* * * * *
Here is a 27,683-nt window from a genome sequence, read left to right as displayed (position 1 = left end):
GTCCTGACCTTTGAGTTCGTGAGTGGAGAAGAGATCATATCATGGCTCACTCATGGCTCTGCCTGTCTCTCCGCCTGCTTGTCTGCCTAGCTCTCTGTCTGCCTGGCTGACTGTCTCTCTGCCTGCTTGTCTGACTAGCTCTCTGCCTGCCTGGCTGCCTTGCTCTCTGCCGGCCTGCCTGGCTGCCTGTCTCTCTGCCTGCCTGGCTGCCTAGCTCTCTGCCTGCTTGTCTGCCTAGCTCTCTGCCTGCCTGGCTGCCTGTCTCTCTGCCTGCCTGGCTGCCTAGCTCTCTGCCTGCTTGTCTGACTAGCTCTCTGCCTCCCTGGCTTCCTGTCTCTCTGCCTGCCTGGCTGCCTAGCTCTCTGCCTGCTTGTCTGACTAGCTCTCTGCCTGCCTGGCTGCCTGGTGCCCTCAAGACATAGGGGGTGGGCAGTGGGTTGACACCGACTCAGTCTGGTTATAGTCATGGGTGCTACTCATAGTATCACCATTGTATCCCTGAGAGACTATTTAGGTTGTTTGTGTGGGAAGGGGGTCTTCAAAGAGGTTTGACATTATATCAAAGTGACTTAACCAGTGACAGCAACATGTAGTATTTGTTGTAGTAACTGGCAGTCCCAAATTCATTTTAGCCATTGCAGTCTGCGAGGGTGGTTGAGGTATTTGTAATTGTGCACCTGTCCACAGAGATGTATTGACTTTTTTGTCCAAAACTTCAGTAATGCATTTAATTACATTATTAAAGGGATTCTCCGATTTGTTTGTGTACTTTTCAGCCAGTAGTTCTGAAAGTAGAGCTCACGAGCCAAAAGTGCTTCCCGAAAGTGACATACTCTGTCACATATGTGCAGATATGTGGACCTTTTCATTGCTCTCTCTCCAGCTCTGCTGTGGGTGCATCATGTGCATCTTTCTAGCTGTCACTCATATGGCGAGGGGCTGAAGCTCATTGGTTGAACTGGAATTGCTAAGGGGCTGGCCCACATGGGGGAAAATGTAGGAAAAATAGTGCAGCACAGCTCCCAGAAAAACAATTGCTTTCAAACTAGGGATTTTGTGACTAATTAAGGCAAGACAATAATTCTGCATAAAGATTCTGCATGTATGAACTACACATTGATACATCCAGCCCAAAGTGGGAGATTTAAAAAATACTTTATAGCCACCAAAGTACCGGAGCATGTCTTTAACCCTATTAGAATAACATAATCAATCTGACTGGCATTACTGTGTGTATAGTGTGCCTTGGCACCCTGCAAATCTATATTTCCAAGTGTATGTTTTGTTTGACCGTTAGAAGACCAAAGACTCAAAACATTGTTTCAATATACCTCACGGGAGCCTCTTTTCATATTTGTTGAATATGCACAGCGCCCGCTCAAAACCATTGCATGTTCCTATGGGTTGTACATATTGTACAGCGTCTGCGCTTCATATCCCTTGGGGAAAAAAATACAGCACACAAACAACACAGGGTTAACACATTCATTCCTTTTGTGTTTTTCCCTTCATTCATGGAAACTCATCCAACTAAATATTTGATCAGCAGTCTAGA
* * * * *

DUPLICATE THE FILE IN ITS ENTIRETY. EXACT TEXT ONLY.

Here is a 27,683-nt window from a genome sequence, read left to right as displayed (position 1 = left end):
GTCCTGACCTTTGAGTTCGTGAGTGGAGAAGAGATCATATCATGGCTCACTCATGGCTCTGCCTGTCTCTCCGCCTGCTTGTCTGCCTAGCTCTCTGTCTGCCTGGCTGACTGTCTCTCTGCCTGCTTGTCTGACTAGCTCTCTGCCTGCCTGGCTGCCTTGCTCTCTGCCGGCCTGCCTGGCTGCCTGTCTCTCTGCCTGCCTGGCTGCCTAGCTCTCTGCCTGCTTGTCTGCCTAGCTCTCTGCCTGCCTGGCTGCCTGTCTCTCTGCCTGCCTGGCTGCCTAGCTCTCTGCCTGCTTGTCTGACTAGCTCTCTGCCTCCCTGGCTTCCTGTCTCTCTGCCTGCCTGGCTGCCTAGCTCTCTGCCTGCTTGTCTGACTAGCTCTCTGCCTGCCTGGCTGCCTGGTGCCCTCAAGACATAGGGGGTGGGCAGTGGGTTGACACCGACTCAGTCTGGTTATAGTCATGGGTGCTACTCATAGTATCACCATTGTATCCCTGAGAGACTATTTAGGTTGTTTGTGTGGGAAGGGGGTCTTCAAAGAGGTTTGACATTATATCAAAGTGACTTAACCAGTGACAGCAACATGTAGTATTTGTTGTAGTAACTGGCAGTCCCAAATTCATTTTAGCCATTGCAGTCTGCGAGGGTGGTTGAGGTATTTGTAATTGTGCACCTGTCCACAGAGATGTATTGACTTTTTTGTCCAAAACTTCAGTAATGCATTTAATTACATTATTAAAGGGATTCTCCGATTTGTTTGTGTACTTTTCAGCCAGTAGTTCTGAAAGTAGAGCTCACGAGCCAAAAGTGCTTCCCGAAAGTGACATACTCTGTCACATATGTGCAGATATGTGGACCTTTTCATTGCTCTCTCTCCAGCTCTGCTGTGGGTGCATCATGTGCATCTTTCTAGCTGTCACTCATATGGCGAGGGGCTGAAGCTCATTGGTTGAACTGGAATTGCTAAGGGGCTGGCCCACATGGGGGAAAATGTAGGAAAAATAGTGCAGCACAGCTCCCAGAAAAACAATTGCTTTCAAACTAGGGATTTTGTGACTAATTAAGGCAAGACAATAATTCTGCATAAAGATTCTGCATGTATGAACTACACATTGATACATCCAGCCCAAAGTGGGAGATTTAAAAAATACTTTATAGCCACCAAAGTACCGGAGCATGTCTTTAACCCTATTAGAATAACATAATCAATCTGACTGGCATTACTGTGTGTATAGTGTGCCTTGGCACCCTGCAAATCTATATTTCCAAGTGTATGTTTTGTTTGACCGTTAGAAGACCAAAGACTCAAAACATTGTTTCAATATACCTCACGGGAGCCTCTTTTCATATTTGTTGAATATGCACAGCGCCCGCTCAAAACCATTGCATGTTCCTATGGGTTGTACATATTGTACAGCGTCTGCGCTTCATATCCCTTGGGGAAAAAAATACAGCACACAAACAACACAGGGTTAACACATTCATTCCTTTTGTGTTTTTCCCTTCATTCATGGAAACTCATCCAACTAAATATTTGATCAGCAGTCTAGA